HOA Earthquake Insurance, To Buy or Not to Buy?

I am going to give my annual plug for earthquake insurance for HOAs. I have written a whole article about it which appears in the Articles section on my website at http://www.californiacondoguru.com. Here is an excerpt explaining something few boards think about when deciding how to approach the question. Too many people dismiss it because of the cost. That in my view, without delving deeper into the possibilities of risk balancing, and options, and how to get owners enrolled in a more protective system, could be a breach of duty on the part of a Board. Boards, I know you have a lot on your plate, but I am one knowledgeable homeowner who understands that having some kind of foundation to rebuild from in the event of an earthquake that destroys ANY building in the condo development that I live in is critical to each and every person’s investment in the property. I am one savvy owner that understands those who have equity in the properties will stay and rebuild if they can, but those who have little equity – like investors and anyone mortgaged to the hilt, will simply walk away, leaving the entire burden of rebuilding to those who want to stay.

Here is the excerpt from the Article on the website on the topic many miss in the consideration of whether to have earthquake insurance:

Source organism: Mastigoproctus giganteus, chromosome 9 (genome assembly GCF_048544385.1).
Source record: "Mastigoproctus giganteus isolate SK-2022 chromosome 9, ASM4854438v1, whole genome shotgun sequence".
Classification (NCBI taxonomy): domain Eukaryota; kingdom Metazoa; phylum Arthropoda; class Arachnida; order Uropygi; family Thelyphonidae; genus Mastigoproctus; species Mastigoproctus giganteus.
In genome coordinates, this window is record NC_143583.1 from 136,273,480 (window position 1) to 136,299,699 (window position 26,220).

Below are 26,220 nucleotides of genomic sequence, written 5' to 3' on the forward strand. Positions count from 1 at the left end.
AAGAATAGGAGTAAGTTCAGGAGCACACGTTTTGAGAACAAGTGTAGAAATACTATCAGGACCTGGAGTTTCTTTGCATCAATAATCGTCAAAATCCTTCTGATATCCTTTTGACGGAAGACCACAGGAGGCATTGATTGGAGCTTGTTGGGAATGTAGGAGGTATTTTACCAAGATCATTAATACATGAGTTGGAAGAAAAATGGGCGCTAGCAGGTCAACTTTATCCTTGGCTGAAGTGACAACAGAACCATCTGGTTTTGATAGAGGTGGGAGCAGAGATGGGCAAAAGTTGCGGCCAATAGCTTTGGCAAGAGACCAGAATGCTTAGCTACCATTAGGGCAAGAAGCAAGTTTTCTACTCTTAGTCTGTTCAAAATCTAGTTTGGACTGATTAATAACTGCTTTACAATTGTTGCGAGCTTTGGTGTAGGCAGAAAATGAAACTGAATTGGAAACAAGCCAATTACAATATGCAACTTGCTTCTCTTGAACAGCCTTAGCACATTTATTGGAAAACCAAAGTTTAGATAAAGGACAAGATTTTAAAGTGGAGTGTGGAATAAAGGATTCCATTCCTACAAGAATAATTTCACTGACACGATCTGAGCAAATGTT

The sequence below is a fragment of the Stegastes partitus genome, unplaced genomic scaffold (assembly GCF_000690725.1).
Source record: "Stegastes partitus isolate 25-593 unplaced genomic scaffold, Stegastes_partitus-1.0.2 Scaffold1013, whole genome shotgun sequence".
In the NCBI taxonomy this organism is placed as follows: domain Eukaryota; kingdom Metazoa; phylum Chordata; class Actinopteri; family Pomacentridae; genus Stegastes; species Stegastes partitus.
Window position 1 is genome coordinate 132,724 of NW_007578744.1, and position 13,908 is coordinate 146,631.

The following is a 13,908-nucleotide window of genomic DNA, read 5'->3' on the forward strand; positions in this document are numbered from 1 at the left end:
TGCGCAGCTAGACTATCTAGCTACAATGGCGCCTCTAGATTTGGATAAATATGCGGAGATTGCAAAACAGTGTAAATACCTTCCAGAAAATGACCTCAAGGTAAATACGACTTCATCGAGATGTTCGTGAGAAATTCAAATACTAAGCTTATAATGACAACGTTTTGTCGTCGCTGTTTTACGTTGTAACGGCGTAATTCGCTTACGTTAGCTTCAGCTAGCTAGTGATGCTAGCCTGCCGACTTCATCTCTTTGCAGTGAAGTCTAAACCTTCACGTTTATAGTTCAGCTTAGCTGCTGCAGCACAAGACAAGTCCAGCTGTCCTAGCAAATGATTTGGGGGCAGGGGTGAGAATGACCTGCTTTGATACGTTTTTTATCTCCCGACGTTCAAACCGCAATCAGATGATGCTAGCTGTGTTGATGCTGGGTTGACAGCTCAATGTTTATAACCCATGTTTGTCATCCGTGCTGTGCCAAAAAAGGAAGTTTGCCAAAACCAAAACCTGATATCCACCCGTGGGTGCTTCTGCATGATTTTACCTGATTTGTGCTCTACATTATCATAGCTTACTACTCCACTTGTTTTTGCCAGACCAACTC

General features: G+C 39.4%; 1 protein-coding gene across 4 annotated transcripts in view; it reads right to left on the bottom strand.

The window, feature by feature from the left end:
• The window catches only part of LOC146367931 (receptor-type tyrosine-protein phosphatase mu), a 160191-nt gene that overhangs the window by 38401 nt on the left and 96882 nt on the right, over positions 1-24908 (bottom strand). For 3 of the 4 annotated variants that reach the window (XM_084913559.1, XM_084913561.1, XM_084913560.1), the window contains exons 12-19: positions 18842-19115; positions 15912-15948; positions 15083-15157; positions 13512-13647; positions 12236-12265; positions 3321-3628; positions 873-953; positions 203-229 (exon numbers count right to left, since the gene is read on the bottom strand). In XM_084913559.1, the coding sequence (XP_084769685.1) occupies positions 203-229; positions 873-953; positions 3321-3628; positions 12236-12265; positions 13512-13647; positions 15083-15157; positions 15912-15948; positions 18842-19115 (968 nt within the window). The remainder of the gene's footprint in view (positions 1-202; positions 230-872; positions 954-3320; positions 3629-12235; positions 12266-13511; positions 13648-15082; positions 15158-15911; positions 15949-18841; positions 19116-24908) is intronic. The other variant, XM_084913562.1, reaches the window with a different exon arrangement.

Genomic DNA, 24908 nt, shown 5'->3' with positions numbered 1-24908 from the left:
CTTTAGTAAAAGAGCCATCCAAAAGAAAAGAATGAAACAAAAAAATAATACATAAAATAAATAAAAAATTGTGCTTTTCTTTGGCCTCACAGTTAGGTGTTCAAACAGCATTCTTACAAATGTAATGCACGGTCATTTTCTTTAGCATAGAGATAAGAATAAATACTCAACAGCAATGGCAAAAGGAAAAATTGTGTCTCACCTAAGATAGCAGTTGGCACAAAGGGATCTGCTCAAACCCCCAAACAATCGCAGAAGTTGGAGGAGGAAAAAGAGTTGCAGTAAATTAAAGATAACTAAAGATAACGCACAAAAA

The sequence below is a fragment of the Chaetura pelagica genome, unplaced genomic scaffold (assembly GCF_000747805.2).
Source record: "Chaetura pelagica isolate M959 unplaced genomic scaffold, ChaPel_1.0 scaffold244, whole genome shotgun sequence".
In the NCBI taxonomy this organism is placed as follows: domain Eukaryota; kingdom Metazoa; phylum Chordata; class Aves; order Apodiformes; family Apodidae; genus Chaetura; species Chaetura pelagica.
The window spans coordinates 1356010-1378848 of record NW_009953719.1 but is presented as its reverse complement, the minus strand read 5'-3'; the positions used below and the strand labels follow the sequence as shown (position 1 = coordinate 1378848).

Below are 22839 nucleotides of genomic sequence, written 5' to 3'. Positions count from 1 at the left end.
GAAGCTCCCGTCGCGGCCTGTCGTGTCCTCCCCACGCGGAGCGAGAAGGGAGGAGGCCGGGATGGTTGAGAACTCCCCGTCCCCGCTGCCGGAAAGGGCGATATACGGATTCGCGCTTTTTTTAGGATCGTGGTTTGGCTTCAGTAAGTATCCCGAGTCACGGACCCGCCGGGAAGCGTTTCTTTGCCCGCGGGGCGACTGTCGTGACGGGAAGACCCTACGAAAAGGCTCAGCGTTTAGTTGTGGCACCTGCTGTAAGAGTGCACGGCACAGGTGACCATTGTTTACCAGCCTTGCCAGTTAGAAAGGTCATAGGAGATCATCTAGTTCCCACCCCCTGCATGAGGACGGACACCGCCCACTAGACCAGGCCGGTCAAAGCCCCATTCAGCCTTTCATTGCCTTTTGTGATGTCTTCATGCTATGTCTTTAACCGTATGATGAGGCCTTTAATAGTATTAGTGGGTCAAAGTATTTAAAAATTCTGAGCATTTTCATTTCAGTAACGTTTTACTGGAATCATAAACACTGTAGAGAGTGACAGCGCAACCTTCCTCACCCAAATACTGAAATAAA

“It’s only fair to talk about the reality that some owners whose master plan is to “walk away” from their homes if the big one hits, and let the banks foreclose, for this too is an honest concern. If an association carries master earthquake coverage, all owners must share in the premiums, thus sharing in the price of balancing of the risk ­ thus all owners have participated in laying the “foundation” to recovery. If an association has no master policy, those owners who plan to walk will avoid all responsibility toward protecting the association’s financial health with protective coverage. Which seems the most fair, especially to the folks who have built up equity in their property? After the fact the association does have foreclosure rights and also personal debt action rights against owners who do not pay special assessments but as most know, it is not easy to collect debt these days. So why let these owners avoid the up-front participation in risk sharing?”

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